¶ 61 Interests and goals clash when determining the breadth of the tort of wrongful discharge in violation of public policy. Society wishes employers to be free to discharge poor performing employees and render management decisions that will not be challenged unless strong public policies interfere. Society does not wish employees to win money by ginning false reasons for termination from employment. Nor does society wish the discharged employee to recover against the employer if the conduct that led to the discharge advanced the employee's own interests, rather than the interests of others or society as a whole. At the same time, society wishes to protect a giraffe, who heroically sticks his or her neck out and does good no matter the cost. The employee's actions in Gardner wonderfully illustrate such a heroic deed. If a heroic deed benefits the community but leads to the giraffe's firing, society prefers the employer, not the employee, pay for the loss suffered by the employee. Under such circumstances, the employer has engaged in intentional misconduct and should pay for the loss caused by its conduct.

¶ 62 A description of the tort of wrongful discharge that simply requires the employee to prove a clear mandate of public policy and her conduct directly relates to the policy serves these competing interests. The requirement of a clear manifestation of public policy limits the suits to worthwhile suits. The requirement of causation also limits recovery to firings that intentionally flaunt a clear public policy. Requiring the discharged employee to prove more compounds, confounds, and contorts the tort.

FOOTNOTES

1.  This claim is available regardless of whether the employer discharges the employee expressly or constructively. Korslund, 156 Wn.2d at 177 (citing Snyder v. Med. Serv. Corp. of E. Wash., 145 Wn.2d 233, 238, 35 P.3d 1158 (2001)).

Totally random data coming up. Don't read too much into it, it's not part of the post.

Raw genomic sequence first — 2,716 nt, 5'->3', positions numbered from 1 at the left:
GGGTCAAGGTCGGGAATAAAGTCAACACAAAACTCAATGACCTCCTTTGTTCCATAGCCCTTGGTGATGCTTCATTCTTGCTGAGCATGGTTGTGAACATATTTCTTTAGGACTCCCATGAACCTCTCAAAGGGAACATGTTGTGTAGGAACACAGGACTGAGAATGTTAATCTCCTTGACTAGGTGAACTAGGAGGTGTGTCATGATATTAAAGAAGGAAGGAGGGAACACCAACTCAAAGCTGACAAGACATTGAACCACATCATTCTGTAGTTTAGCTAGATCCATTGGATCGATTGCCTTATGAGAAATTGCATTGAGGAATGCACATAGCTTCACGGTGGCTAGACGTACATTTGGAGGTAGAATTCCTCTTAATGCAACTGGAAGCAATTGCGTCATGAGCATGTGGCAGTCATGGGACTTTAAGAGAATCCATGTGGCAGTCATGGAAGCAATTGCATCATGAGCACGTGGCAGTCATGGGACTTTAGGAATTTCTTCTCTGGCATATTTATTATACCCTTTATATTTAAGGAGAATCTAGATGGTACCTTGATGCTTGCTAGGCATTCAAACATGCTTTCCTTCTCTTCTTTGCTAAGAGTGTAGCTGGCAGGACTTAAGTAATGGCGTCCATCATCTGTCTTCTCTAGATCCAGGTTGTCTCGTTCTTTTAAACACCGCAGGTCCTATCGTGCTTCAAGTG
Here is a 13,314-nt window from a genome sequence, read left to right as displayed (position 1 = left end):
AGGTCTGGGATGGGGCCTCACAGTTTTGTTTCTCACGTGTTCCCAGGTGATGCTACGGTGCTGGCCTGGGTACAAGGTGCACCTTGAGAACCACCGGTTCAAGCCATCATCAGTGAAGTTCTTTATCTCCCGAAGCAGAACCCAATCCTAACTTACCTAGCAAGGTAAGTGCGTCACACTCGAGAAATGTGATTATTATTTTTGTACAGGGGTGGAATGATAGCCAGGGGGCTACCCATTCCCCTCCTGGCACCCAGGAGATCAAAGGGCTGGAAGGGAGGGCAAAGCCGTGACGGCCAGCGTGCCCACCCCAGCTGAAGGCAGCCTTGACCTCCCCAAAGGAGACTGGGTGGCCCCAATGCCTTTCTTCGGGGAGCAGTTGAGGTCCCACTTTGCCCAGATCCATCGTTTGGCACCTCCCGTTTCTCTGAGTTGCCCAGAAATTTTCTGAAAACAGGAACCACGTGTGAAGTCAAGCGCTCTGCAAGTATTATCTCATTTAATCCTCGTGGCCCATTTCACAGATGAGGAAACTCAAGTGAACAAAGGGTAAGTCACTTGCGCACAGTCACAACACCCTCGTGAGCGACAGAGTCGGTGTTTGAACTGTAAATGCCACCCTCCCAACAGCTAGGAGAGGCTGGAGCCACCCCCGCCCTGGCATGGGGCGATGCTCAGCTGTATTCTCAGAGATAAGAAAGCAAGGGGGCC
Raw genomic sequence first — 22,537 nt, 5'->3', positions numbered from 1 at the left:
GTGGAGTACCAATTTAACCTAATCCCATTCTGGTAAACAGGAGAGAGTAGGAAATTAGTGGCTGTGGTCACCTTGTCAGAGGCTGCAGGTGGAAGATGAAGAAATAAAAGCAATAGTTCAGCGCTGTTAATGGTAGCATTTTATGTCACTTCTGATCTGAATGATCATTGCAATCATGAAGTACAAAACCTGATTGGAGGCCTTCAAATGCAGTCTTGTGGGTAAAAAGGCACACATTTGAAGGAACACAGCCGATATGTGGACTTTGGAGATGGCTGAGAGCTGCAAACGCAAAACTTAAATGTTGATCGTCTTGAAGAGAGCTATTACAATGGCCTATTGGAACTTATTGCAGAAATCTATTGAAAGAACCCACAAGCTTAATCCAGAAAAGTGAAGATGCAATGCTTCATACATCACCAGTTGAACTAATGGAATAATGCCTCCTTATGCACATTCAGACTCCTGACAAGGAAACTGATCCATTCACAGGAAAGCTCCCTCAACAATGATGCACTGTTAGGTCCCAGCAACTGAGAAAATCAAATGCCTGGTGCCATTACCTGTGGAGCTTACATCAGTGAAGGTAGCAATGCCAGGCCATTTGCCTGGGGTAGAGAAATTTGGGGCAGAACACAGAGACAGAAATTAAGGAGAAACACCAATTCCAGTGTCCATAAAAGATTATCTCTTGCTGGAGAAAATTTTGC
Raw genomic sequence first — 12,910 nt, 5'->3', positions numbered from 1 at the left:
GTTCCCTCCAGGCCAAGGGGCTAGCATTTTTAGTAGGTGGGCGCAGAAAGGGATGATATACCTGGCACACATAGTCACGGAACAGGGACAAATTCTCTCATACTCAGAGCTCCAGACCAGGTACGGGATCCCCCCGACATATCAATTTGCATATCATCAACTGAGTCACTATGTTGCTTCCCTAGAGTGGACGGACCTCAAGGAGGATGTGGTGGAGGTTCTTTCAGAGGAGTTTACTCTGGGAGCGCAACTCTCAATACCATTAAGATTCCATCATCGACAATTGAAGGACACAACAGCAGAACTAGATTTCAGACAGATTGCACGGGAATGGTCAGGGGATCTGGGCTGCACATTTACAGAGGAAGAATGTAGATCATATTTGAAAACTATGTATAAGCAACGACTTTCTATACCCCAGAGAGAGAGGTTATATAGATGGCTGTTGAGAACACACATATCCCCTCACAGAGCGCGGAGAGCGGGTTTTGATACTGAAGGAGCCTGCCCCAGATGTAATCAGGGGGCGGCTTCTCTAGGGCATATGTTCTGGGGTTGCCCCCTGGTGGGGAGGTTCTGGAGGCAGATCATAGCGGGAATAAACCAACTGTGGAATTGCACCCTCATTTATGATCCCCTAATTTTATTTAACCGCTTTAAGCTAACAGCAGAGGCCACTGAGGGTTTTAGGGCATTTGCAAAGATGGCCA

2.  Accepting all factual allegations as true, we assume, without deciding, the EBITDA projection Rockwood and CHS demanded would not have been protected by the safe harbor provisions of the Private Securities Litigation Reform Act of 1995, 15 U.S.C. § 78u–5(c)(1). The projection certainly would have been a forward-looking statement. See id. § 78u–5(i)(1); Prime Mover Capital Partners LP. v. Elixir Gaming Techns., Inc., 898 F.Supp.2d 673, 689 & n. 95 (S.D.N.Y.2012) (citing Slayton v. Am. Express Co., 604 F.3d 758, 766–67 (2d Cir.2010)). But the complaint implies Rockwood and CHS knew the projection would have been false or misleading, and material to investors and creditors. See 15 U.S .C. § 78u–5(c)(1)(A)(ii), (B). Because the pleadings do not address the issue, we do not consider whether the projection would have contained any meaningful cautionary statement. See id. § 78u–5(c)(1)(A)(i).

BROWN, A.C.J.

I CONCUR: LAWRENCE–BERREY, J.I CONCUR: LAWRENCE–BERREY, J.